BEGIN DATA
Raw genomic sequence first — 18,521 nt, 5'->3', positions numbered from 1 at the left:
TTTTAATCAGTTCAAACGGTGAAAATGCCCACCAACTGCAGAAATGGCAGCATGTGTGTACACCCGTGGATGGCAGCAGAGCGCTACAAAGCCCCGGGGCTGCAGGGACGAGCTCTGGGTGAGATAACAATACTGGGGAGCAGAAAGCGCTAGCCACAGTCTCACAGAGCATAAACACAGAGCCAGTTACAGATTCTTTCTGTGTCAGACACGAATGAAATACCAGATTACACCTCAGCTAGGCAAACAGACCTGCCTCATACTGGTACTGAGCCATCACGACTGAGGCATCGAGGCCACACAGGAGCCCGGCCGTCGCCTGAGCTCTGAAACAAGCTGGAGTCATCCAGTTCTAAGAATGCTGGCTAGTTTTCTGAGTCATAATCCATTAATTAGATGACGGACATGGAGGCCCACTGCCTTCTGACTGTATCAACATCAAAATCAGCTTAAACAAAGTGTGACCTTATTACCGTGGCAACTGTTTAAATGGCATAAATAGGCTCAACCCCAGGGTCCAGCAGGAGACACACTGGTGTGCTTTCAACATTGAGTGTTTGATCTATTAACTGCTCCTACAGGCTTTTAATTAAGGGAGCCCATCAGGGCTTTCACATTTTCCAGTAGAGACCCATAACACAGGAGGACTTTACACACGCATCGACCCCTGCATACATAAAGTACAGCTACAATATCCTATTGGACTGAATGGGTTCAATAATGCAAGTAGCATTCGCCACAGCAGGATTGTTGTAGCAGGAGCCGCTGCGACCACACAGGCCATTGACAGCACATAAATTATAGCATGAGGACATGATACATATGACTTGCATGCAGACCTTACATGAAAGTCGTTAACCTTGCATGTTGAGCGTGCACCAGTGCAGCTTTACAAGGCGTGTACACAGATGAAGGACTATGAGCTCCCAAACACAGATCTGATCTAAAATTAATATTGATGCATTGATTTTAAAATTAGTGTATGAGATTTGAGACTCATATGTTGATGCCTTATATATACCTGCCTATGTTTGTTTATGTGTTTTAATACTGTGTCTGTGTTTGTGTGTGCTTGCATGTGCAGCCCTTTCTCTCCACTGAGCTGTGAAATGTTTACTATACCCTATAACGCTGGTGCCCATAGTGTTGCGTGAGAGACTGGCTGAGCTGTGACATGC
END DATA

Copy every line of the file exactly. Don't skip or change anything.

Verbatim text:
Raw genomic sequence first — 18,521 nt, 5'->3', positions numbered from 1 at the left:
TTTTAATCAGTTCAAACGGTGAAAATGCCCACCAACTGCAGAAATGGCAGCATGTGTGTACACCCGTGGATGGCAGCAGAGCGCTACAAAGCCCCGGGGCTGCAGGGACGAGCTCTGGGTGAGATAACAATACTGGGGAGCAGAAAGCGCTAGCCACAGTCTCACAGAGCATAAACACAGAGCCAGTTACAGATTCTTTCTGTGTCAGACACGAATGAAATACCAGATTACACCTCAGCTAGGCAAACAGACCTGCCTCATACTGGTACTGAGCCATCACGACTGAGGCATCGAGGCCACACAGGAGCCCGGCCGTCGCCTGAGCTCTGAAACAAGCTGGAGTCATCCAGTTCTAAGAATGCTGGCTAGTTTTCTGAGTCATAATCCATTAATTAGATGACGGACATGGAGGCCCACTGCCTTCTGACTGTATCAACATCAAAATCAGCTTAAACAAAGTGTGACCTTATTACCGTGGCAACTGTTTAAATGGCATAAATAGGCTCAACCCCAGGGTCCAGCAGGAGACACACTGGTGTGCTTTCAACATTGAGTGTTTGATCTATTAACTGCTCCTACAGGCTTTTAATTAAGGGAGCCCATCAGGGCTTTCACATTTTCCAGTAGAGACCCATAACACAGGAGGACTTTACACACGCATCGACCCCTGCATACATAAAGTACAGCTACAATATCCTATTGGACTGAATGGGTTCAATAATGCAAGTAGCATTCGCCACAGCAGGATTGTTGTAGCAGGAGCCGCTGCGACCACACAGGCCATTGACAGCACATAAATTATAGCATGAGGACATGATACATATGACTTGCATGCAGACCTTACATGAAAGTCGTTAACCTTGCATGTTGAGCGTGCACCAGTGCAGCTTTACAAGGCGTGTACACAGATGAAGGACTATGAGCTCCCAAACACAGATCTGATCTAAAATTAATATTGATGCATTGATTTTAAAATTAGTGTATGAGATTTGAGACTCATATGTTGATGCCTTATATATACCTGCCTATGTTTGTTTATGTGTTTTAATACTGTGTCTGTGTTTGTGTGTGCTTGCATGTGCAGCCCTTTCTCTCCACTGAGCTGTGAAATGTTTACTATACCCTATAACGCTGGTGCCCATAGTGTTGCGTGAGAGACTGGCTGAGCTGTGACATGC